The more of these health-boosting antioxidants and nutritional foods your body receives and absorbs, the more effective and efficient your body will be at dealing with the negative effects of too much exposure to the sun, or the dreaded sun burn.
Juice them, blend them, make superfood salads, raw treats and everything in between!
So what antioxidants should I eat and where do they come from?
Berries and stone fruits contain many things to tout about, but one vitamin in particular to give praise to is Vitamin C.
Not only does Vitamin C boost your immune system, this amazing antioxidant has the power to protect the skin from harmful damaging free-radicals from sun damage and environmental factors. High levels of vitamin C can help reduce free radical damage caused by exposure to UV radiation.
Vitamin C is also needed collagen production thus it will help encourage plump, firm tight youthful skin.
Get your daily dose in the form of sweet strawberries, raspberries, blueberries and cherries, peaches, nectarines, plum and apricots, and super food powders Camu Camu, baobab and Amla Berry.
The antioxidant lycopene has been shown to protect the skin against sunburn by blocking UV light and ridding the body of free radicals.
Find this antioxidant in tomatoes (particularly Heirloom), red bell peppers, pink grapefruit, watermelons and papaya.
Beta-carotene is another antioxidant that has natural sunscreen properties. You can find it in red and orange fruits and vegetables, including carrots, sweet potatoes, pumpkin, squash, mango and apricots.
Green and black teas are both packed with polyphenols that have been shown to block DNA damage as a result of the sun.
They can also help to reduce the redness of sunburn should you have burned.
Try it in tea bags, tea leaves or for a super punch of antioxidants, try it in Matcha tea.
Matcha can be consumed as a hot tea or combined with lime and mint leaves and made into an iced tea. It can also be added to smoothies or homemade ice creams. See our previous blog on How to Make Matcha Tea here.
Two other important sources of polyphenols come in pomegranate seeds, shown to protect the skin from both UVA and UVB free radicals, and Acai berries, which have the added benefit of also being rich in essential fatty acids omega 3, 6 and 9.
Incredibly high in antioxidants, they are powerful oxidisers and natural anti-inflammatories. These antioxidants can help our cells fight against environmental stressors and toxins, helping to reduce the negative effect of our daily exposure to harmful oxidising elements.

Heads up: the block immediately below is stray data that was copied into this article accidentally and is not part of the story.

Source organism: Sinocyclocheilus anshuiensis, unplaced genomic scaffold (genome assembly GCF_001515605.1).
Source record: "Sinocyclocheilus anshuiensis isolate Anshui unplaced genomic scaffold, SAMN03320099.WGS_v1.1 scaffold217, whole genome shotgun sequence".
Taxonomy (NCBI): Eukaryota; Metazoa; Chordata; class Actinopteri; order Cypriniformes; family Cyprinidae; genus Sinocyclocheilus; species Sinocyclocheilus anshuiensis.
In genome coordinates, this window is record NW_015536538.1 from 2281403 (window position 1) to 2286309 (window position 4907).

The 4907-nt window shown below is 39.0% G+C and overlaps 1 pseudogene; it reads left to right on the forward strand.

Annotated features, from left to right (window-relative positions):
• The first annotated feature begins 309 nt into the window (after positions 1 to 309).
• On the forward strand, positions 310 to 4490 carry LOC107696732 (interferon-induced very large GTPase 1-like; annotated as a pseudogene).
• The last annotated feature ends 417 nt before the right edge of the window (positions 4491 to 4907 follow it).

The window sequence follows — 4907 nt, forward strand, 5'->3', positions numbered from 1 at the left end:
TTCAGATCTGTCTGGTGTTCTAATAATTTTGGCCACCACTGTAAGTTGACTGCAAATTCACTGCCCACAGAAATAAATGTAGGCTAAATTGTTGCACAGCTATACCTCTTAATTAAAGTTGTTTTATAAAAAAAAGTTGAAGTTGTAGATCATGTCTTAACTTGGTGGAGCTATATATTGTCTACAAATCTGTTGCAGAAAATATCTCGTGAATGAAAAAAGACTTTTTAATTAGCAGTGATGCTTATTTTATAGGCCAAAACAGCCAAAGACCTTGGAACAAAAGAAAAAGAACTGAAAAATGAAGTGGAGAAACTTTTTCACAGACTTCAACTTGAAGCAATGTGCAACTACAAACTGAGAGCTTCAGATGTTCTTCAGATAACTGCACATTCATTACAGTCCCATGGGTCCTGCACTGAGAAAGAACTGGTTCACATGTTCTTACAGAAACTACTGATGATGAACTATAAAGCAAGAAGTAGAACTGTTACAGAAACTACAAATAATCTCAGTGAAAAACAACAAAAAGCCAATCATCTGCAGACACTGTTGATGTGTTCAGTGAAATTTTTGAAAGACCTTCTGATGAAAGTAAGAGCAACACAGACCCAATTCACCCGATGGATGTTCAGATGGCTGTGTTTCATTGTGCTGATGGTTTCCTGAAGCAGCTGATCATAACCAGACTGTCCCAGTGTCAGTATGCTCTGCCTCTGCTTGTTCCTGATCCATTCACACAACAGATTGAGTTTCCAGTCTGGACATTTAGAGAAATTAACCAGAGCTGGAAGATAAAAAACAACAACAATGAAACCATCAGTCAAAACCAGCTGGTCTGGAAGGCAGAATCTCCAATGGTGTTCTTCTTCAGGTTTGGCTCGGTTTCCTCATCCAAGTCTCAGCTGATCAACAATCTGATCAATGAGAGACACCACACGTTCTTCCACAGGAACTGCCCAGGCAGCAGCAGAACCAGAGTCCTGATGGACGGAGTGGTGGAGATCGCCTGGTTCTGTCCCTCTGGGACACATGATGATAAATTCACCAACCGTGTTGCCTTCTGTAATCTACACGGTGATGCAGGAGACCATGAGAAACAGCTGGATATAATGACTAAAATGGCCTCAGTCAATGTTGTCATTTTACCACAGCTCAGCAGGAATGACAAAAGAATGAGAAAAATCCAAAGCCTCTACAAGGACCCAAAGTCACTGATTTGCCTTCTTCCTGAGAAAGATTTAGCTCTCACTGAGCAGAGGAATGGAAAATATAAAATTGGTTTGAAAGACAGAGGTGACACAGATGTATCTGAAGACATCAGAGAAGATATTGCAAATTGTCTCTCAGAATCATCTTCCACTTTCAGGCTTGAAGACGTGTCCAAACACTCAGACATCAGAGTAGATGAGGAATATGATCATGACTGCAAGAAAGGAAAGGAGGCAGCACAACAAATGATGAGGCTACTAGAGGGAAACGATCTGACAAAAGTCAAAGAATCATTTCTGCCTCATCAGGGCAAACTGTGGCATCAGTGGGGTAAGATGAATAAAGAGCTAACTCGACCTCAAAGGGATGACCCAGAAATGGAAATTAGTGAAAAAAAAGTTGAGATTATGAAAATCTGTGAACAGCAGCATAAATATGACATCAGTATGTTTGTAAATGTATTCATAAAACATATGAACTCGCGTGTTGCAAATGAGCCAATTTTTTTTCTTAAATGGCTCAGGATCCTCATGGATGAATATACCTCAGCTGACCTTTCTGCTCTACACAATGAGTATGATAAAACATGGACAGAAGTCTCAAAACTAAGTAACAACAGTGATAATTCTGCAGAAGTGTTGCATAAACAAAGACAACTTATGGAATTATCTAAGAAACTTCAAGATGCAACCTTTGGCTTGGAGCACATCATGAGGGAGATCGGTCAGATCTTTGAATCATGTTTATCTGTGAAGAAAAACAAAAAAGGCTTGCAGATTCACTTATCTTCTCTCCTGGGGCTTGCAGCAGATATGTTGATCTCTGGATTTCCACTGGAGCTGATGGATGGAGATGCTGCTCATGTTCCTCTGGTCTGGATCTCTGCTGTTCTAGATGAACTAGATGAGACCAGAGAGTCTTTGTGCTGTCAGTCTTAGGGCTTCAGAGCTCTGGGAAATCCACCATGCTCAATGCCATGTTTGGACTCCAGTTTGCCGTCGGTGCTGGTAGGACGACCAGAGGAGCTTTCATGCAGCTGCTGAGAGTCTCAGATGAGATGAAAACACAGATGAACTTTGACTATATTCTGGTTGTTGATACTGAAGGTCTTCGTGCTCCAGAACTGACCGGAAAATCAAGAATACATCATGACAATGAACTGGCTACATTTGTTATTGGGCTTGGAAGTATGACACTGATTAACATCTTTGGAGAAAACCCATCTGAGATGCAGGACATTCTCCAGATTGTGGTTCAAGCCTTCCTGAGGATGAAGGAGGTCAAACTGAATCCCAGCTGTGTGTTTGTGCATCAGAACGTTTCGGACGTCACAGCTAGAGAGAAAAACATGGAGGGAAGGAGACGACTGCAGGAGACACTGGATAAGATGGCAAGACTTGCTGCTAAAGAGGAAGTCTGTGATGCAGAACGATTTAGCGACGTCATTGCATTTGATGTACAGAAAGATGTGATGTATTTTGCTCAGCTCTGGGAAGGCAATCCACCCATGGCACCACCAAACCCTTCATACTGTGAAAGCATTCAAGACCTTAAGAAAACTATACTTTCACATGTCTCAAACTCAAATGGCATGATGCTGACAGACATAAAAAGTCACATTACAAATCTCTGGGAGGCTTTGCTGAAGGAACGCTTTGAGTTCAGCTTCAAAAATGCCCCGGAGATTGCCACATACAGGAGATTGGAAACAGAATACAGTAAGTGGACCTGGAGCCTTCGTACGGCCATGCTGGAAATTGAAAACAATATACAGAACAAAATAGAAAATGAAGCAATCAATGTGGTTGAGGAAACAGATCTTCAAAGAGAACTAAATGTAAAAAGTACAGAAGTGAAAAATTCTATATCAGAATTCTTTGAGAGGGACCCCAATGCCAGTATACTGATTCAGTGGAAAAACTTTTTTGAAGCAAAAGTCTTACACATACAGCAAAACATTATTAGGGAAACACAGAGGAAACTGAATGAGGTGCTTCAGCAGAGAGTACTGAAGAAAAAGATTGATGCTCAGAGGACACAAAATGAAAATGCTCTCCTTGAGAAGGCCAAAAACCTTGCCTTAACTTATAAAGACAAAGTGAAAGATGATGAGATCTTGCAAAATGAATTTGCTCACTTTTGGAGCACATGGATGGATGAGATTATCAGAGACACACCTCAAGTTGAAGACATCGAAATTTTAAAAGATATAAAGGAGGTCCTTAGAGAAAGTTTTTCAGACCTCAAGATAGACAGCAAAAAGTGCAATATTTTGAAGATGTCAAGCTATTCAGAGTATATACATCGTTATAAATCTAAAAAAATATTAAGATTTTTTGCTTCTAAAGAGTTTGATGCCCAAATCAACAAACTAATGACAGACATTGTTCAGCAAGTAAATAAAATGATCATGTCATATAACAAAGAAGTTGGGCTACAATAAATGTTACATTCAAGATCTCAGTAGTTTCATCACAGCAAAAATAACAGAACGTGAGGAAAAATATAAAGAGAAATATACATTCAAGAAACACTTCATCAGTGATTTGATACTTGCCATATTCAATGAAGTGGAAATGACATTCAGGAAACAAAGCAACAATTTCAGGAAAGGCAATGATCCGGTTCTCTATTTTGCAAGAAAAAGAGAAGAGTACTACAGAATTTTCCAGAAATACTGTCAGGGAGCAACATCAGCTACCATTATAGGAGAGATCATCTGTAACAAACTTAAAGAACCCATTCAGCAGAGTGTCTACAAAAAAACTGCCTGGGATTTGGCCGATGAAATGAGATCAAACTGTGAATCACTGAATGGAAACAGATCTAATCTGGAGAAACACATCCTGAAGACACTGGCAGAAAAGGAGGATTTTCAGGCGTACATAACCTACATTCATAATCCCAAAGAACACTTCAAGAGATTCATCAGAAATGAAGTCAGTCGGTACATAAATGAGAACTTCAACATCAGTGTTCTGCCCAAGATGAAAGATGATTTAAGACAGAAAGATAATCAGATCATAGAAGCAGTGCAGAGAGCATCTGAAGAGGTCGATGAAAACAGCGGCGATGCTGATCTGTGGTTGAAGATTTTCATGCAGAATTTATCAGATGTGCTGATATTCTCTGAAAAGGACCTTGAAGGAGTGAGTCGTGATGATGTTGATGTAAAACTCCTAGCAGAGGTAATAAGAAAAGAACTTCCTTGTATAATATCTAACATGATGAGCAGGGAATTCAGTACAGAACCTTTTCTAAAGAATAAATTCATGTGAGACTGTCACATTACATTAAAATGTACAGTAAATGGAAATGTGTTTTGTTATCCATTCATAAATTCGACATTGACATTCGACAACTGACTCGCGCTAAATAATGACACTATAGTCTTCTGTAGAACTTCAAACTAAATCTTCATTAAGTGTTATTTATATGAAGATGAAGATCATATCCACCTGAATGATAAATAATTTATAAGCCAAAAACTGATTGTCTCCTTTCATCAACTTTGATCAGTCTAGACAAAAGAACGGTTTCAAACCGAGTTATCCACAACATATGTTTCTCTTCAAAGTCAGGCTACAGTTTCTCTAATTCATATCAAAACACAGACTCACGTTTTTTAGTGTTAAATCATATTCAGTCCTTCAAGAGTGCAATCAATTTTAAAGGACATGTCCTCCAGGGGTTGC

Look for kale, spinach, swiss chard, collard greens, dandelion greens and mustard greens, as well as fresh herbs like parsley, basil, sage and rosemary; all packed with free-radical-fighting, skin-protecting antioxidants.
Spirulina and chlorella are two micro-algaes that are packed with minerals and nutrients. They also contain the antioxidant astaxanthin, which has been shown to protect the skin and eyes against UV radiation.
No. 5 – Ouch! I missed a spot…
Maybe you missed a spot when you were applying your sun cream, or maybe you stayed out a little too long in the sun. Here are some helpful tips to recover your skin’s health.
Since antioxidants help reduce inflammation and free radicals, loading your diet with them will go a long way against sunburn and skin damage as a result of UV rays. However, internal therapy can only go so far.
Topically, you can try the following:
Either fresh off the plant, or in a bottle, Aloe vera is your best friend when it comes to relieving sunburn. It can help bring the heat and sting out your burn and bring moisture and nutrients to the skin.
Apple cider vinegar
To take the heat out from sun-damaged skin, gently apply raw, unfiltered apple cider vinegar. The ingredient malic acid is a very effective pain reducer so apply as often as needed to the affected area.
Other options include coconut oil, avocado oil, calendula lotions, mashed up cucumber and green tea (more commonly used on the face) as well as antioxidant rich rosehip oil
In between packing your flip flops and swimming costume, don’t forget to throw a few of these items in your bag before you go to meet the sun. Your skin will thank you for it.
So there we have it! Now you have my 5 Ways to Prep (and Pamper!) Your Skin for Sun.
If you have any questions or comments feel free to contact me via our Facebook page!
*Please note that while we are knowledgeable about our products and nutrition, this blog should never be a substitute for medical advice and attention